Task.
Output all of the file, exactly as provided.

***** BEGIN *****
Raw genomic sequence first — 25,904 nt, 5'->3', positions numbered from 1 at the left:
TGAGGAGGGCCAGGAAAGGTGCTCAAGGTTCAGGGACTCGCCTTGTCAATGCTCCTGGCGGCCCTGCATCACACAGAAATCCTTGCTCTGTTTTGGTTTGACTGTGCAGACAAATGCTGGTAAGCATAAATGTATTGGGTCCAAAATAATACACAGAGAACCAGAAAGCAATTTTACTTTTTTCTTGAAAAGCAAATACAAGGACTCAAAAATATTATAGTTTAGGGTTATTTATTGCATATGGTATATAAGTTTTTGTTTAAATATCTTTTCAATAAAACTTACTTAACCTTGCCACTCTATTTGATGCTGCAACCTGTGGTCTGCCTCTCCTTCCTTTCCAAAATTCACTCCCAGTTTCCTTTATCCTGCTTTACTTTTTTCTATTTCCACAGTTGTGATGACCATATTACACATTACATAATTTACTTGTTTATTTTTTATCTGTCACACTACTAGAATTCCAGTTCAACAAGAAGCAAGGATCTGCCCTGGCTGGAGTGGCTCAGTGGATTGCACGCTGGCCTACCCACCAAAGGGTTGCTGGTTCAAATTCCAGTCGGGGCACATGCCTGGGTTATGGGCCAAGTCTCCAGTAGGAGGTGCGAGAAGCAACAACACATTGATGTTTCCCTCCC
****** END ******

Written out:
Raw genomic sequence first — 25,904 nt, 5'->3', positions numbered from 1 at the left:
TGAGGAGGGCCAGGAAAGGTGCTCAAGGTTCAGGGACTCGCCTTGTCAATGCTCCTGGCGGCCCTGCATCACACAGAAATCCTTGCTCTGTTTTGGTTTGACTGTGCAGACAAATGCTGGTAAGCATAAATGTATTGGGTCCAAAATAATACACAGAGAACCAGAAAGCAATTTTACTTTTTTCTTGAAAAGCAAATACAAGGACTCAAAAATATTATAGTTTAGGGTTATTTATTGCATATGGTATATAAGTTTTTGTTTAAATATCTTTTCAATAAAACTTACTTAACCTTGCCACTCTATTTGATGCTGCAACCTGTGGTCTGCCTCTCCTTCCTTTCCAAAATTCACTCCCAGTTTCCTTTATCCTGCTTTACTTTTTTCTATTTCCACAGTTGTGATGACCATATTACACATTACATAATTTACTTGTTTATTTTTTATCTGTCACACTACTAGAATTCCAGTTCAACAAGAAGCAAGGATCTGCCCTGGCTGGAGTGGCTCAGTGGATTGCACGCTGGCCTACCCACCAAAGGGTTGCTGGTTCAAATTCCAGTCGGGGCACATGCCTGGGTTATGGGCCAAGTCTCCAGTAGGAGGTGCGAGAAGCAACAACACATTGATGTTTCCCTCCC